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Marie brings surf; Lowell’s remnants may cut off tradewinds

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    This composite satellite image taken Monday morning shows Hurricane Marie off the Mexican coast, remnants of former Tropical Storm Lowell northwest of Marie and Tropical Depression Karina to Lowell's southwest.
    NASA's Aqua satellite captured this visible image of Hurricane Marie of the west coast of Mexico on Sunday.
    NOAA's GOES-West satellite captured a visible image of Lowell's remnants on Sunday.
    This infrared image from NOAA's GOES-West satellite taken early Monday morning shows former Tropical Storm Karina as a small area of clouds compared to massive Hurricane Marie to the east.

Powerful Hurricane Marie kicked high swells along Mexico’s northern Pacific coast on Monday, even as it weakened slightly to a Category 4 storm. Also in the Eastern Pacific, Karina weakened to a tropical depression Monday and forecasters said remnants of Lowell may move north of Hawaii later this week and cut off the cooling tradewinds.

Lowell is expected to be north of Hawaii by Thursday. Weakened tradewinds will likely allow clouds to build up during the day and bring afternoon showers in leeward areas, in addition to the windward and mauka showers into the Labor Day weekend, forecasters said.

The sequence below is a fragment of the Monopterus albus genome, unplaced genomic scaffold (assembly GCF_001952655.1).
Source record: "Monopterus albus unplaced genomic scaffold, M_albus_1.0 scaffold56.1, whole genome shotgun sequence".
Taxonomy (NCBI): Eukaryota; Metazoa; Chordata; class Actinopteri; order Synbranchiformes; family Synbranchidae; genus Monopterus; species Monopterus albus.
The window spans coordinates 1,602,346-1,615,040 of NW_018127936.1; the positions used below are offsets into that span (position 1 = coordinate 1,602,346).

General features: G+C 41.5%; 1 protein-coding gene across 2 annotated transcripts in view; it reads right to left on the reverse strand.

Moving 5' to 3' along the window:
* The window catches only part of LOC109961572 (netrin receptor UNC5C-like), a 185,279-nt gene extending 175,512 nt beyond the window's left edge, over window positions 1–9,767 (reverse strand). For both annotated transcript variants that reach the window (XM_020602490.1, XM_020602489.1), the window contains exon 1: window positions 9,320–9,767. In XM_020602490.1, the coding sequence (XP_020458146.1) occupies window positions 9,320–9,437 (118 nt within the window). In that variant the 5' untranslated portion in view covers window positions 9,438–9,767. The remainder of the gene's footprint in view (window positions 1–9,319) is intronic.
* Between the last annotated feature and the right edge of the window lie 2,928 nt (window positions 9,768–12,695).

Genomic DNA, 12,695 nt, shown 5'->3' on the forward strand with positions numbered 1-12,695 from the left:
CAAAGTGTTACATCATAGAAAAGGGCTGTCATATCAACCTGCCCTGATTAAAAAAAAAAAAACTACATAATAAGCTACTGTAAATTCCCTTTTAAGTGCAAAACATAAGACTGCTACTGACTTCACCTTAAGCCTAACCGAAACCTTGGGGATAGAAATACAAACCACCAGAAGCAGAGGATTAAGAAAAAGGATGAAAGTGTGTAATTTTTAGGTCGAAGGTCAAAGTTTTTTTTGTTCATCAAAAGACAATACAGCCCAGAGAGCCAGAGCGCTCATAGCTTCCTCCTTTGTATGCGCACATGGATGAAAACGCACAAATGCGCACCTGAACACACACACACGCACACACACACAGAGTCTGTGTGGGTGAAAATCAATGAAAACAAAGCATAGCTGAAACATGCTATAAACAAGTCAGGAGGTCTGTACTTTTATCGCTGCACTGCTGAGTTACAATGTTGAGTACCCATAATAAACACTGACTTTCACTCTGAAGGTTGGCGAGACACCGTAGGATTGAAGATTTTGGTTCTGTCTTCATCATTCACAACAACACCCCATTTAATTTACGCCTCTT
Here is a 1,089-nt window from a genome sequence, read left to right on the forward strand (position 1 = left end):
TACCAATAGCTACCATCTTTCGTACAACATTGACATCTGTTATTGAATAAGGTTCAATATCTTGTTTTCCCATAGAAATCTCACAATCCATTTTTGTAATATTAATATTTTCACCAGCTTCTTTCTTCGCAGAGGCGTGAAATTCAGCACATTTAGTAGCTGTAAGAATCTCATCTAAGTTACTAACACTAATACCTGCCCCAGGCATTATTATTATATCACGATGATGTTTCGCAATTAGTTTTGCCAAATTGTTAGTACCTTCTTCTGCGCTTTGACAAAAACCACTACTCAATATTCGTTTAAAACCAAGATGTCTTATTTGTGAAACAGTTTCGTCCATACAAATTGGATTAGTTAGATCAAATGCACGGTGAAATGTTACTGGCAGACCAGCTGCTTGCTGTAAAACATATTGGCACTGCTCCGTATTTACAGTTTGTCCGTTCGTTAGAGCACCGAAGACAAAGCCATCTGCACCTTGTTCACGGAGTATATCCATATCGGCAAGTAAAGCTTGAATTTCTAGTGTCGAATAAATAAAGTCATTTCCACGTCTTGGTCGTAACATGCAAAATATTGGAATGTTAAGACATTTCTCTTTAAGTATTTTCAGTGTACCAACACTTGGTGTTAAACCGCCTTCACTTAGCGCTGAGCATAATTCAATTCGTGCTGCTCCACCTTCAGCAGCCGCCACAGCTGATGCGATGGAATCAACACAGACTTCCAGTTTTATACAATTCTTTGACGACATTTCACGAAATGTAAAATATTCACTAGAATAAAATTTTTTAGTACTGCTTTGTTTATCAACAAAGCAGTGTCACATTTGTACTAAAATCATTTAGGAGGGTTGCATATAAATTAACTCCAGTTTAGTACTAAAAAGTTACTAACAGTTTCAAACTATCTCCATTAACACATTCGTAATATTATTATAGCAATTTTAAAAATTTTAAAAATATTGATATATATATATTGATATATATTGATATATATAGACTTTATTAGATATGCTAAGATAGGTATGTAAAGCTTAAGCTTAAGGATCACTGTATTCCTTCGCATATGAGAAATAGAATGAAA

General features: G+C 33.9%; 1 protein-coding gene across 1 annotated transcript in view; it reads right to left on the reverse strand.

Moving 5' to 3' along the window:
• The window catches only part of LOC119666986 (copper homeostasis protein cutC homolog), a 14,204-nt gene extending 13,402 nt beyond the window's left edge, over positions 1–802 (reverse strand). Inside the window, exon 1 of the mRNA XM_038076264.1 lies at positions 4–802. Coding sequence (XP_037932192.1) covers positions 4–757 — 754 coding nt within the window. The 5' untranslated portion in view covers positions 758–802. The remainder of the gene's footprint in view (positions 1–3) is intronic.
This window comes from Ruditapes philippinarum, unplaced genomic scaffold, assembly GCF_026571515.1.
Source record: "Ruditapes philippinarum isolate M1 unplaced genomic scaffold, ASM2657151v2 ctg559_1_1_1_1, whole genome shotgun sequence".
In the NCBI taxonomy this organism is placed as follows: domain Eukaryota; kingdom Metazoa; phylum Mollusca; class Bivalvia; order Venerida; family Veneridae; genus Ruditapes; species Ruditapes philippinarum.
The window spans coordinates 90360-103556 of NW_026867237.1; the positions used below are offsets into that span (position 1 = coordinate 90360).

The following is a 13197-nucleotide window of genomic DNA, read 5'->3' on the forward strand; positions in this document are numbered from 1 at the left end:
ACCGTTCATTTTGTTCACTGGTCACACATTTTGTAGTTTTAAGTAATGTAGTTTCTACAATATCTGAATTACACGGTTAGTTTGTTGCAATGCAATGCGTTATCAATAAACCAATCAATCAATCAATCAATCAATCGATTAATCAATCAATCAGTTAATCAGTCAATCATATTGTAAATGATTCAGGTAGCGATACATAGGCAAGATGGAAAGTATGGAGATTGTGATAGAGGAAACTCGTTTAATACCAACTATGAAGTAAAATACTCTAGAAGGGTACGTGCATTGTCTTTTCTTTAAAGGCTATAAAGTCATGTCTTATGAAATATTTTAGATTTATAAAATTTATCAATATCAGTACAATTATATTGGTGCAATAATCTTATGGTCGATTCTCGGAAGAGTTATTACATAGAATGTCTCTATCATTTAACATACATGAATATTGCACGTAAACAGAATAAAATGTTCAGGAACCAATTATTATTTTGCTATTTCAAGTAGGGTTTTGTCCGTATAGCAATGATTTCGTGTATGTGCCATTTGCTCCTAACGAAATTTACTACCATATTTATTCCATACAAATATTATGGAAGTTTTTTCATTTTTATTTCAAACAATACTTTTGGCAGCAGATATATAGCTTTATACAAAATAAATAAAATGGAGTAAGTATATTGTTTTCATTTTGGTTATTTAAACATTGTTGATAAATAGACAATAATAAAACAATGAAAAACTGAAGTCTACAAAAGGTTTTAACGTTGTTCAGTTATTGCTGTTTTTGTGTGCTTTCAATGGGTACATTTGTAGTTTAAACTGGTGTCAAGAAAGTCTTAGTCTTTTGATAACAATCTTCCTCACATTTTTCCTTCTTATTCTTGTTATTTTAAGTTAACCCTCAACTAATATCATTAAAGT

The U.S. National Hurricane Center said Hurricane Marie would likely raise waves along Southern California later in the week. Forecasters said waves generated by Lowell are bringing a moderate east swell to Hawaii that could rise to advisory levels Wednesday or Thursday. Surf from Hurricane Marie is also expected to boost the east swell here through the weekend.

The Miami-based Hurricane Center in Miami said that on Monday afternoon Marie had sustained winds of up to 135 mph and was located about 490 miles southwest of the southern tip of Baja California. It said the storm was moving northwest at 13 mph.

Swells provoked by the storm were affecting much of Mexico’s Pacific coast and the Hurricane Center warned of dangerous surf and rip current conditions.

Hurricane-force winds extended up to 60 miles away from the storm’s center, with tropical storm-force winds reaching out to 310 miles.

The southern Pacific coast state of Oaxaca requested federal disaster relief after about 10,000 homes were either damaged, flooded or cut off by mudslides on the state’s mountainous rural roads due to rains associated with Marie last week. One man was injured in a mudslide but there were no reported deaths, the state government said late Sunday.

The government of Baja California Sur, closer to the hurricane’s current location, said it would cancel some classes in the resort cities of Los Cabos as a precautionary measure.

Meanwhile, Tropical Depression Karina was about 1,215  miles west-southwest of Baja, California at 11 a.m. with winds of 35 mph. The storm was moving east at 9 mph and is expected to dissipate over the next couple of days and be absorbed into the larger Hurricane Marie.

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